"Cursed Mirror" chimes like The La's in spots while the glorious busyness of "1000 Pounds" is still apparent. "Good Dreams" offers a nod in the direction of early Superchunk offerings while "Low Branches" uses its lopsided time signature to wonderful effect. Laura Ballance's bass is highlighted in this new mix, most obviously on "Pink Clouds" while the guitars sound somehow more plaintive on "Honey Bee" than they might have 16 years ago.

And what of my 2 favorite songs on Come Pick Me Up? I can say that I still rate "You Can Always Count On Me (In The Worst Way)" highly. In fact, I'm pretty sure that a 10-track Best of Superchunk would, if compiled by me, include that closing cut. It's a subtle and inspiring song still. There's real complexity here in the way that eventual release in the song arrives. I still dig it tremendously.

As for "Hello Hawk" I can say that it's like hearing the song all over again for the first time as the remastering is that good. An odd choice for a single, the song still rocks and charms.

This reissue of Come Pick Me Up is rounded off with 3 acoustic versions of songs on this album, plus 5 demos. Of the demos, the highlight is a demo of "White Noise" from the 1,000 Pounds EP.

Grab this reissue of what I would now consider to be one of the best Superchunk albums. I was a critical jerk in 1999. Come Pick Me Up is loaded with songs I somehow didn't fully appreciate back then.

Come Pick Me Up is out next week via Merge Records.

Friday, July 3, 2015

A Look At The Remastered Edition Of The Lover Speaks From Cherry Red Records

I'm thrilled to report that Cherry Red Records have reissued The Lover Speaks, the 1986 self-titled release from the band. Expanded and remastered in an impressive fashion, the album sounds better than it ever has. You can order it here.

Of course, I can't but help think of 2 things when approaching this album. One is that in early 1996, I think, I was one of many fans of The Lover Speaks yelling at the TV as Annie Lennox won a Grammy for her cover of "No More 'I Love You's'". It's not that I begrudged her success but, rather, that I resented the fact that 99% of the people clapping had probably never heard the original version of the song by The Lover Speaks, and certainly not when it was a new single.

And the other thing is that I'm reminded when I play this record now of a time in 1986 when I made the switch from listening to so much U2 and stuff like that to more artsy offerings on 4AD. I think the only reason I picked up The Lover Speaks record was that the cover art reminded me of the cover of the first This Mortal Coil. I knew nothing about this band and was thinking that I had stumbled upon another outfit like that Ivo-organized super-group.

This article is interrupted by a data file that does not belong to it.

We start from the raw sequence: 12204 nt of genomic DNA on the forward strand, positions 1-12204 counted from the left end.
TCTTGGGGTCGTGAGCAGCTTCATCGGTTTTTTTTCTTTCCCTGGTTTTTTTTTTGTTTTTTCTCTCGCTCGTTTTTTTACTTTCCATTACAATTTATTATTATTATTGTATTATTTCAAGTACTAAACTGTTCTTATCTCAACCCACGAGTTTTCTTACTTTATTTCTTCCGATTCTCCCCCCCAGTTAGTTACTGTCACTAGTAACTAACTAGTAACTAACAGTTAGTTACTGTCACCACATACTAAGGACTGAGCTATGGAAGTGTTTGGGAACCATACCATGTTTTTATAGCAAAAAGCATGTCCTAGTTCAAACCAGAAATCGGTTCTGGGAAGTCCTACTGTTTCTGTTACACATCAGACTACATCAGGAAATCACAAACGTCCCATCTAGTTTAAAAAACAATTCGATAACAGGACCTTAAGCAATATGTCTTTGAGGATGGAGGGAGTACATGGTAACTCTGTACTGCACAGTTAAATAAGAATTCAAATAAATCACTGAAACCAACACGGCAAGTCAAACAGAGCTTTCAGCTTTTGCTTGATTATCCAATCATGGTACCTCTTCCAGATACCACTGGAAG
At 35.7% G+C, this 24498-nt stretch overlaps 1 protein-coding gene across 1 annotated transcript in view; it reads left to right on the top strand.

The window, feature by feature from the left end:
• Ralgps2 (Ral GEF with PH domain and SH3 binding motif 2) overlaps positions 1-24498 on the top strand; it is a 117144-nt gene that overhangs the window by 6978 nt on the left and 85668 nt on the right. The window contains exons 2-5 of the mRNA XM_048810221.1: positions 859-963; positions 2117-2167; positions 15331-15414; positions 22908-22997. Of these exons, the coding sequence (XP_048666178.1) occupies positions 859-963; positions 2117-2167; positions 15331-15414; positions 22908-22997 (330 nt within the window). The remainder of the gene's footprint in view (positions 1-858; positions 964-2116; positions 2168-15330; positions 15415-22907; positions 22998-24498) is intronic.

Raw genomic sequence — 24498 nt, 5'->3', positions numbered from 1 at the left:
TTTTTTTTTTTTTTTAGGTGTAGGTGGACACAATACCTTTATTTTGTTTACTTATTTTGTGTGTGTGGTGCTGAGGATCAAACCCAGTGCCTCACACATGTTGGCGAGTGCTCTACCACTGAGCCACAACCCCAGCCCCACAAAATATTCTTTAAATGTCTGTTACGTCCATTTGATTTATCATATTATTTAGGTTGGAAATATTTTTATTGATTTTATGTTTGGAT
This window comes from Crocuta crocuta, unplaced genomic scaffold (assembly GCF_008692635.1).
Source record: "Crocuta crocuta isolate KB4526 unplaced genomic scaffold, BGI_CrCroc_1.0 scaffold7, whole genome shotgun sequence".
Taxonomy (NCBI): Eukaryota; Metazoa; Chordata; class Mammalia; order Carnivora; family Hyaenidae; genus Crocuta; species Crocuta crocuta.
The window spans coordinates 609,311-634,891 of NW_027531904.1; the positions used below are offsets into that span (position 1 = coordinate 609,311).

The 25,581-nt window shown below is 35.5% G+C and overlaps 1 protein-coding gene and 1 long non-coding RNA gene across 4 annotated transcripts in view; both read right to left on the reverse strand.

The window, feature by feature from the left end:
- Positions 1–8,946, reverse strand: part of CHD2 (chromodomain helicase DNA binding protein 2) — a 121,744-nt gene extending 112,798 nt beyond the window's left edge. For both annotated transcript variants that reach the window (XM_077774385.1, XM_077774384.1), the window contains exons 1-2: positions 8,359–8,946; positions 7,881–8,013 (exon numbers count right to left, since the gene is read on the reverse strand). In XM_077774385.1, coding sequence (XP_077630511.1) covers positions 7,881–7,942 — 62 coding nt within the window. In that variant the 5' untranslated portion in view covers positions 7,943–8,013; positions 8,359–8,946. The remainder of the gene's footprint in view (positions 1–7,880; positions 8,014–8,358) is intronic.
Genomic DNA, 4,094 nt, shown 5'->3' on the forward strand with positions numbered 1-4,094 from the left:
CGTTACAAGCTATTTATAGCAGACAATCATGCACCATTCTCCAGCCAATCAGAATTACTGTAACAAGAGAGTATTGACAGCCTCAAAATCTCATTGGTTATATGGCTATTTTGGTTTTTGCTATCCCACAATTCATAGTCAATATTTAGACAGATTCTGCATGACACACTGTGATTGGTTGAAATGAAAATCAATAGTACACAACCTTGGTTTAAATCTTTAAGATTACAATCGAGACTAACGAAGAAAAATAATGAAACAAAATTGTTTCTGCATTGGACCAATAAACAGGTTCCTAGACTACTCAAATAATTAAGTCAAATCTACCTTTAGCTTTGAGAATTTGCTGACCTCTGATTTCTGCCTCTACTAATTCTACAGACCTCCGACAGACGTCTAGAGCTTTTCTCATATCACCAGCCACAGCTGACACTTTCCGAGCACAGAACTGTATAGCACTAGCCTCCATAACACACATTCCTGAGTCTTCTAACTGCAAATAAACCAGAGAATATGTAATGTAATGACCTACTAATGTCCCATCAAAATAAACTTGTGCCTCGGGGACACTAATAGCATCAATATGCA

I hadn't but what I took a chance with back then in 1986 was a great pop record. It remains so and it's certainly never sounded better than on this expanded reissue from Cherry Red.

What David E.D. Freeman calls in the track annotations, an "exercise in camp with a bouffant hairdo", the album is, instead, a sort of masterclass in how to maximize a studio in the service of creating literate pop. Looked at nearly 30 years later, The Lover Speaks seems now closer to stuff like Prefab Sprout and Scritti Politti than it did in 1986. It's an album of its era, certainly, but it's not entirely dated. There is -- as anyone who's heard any version of it can attest -- something quite literate about "No More 'I Love You's'" and the rest of the record still holds up in similar fashion betraying a great deal more care in pop-craft than I perhaps gave it credit for in 1986 when I was simply looking for another 4AD-style cassette.

"Every Lover's Sign" still seems like a classic pop song while "Never to Forget You" soars and remains a neglected gem from this record. What one takes away from The Lover Speaks now in 2015 -- and what's made even clearer when one reads the track-by-track notes from David E.D. Freeman and Joseph Hughes -- is that this is the sound of 2 guys pulling out all the stops in the studio. While The Lover Speaks were a real band, in 1986 one wasn't quite sure. And that was okay. A fan of the pop single, I could sense, even then, that they were pushing things in the direction of bombast at certain points but it was with a real sense of affection for this sort of thing. Hughes and Freeman certainly understood how to construct a single, for example. Listened to now, I can hear strains of Marc Almond here, or even George Michael, back then about to go solo. The bridge between mainstream pop and alternative was built in spectacular fashion on this record.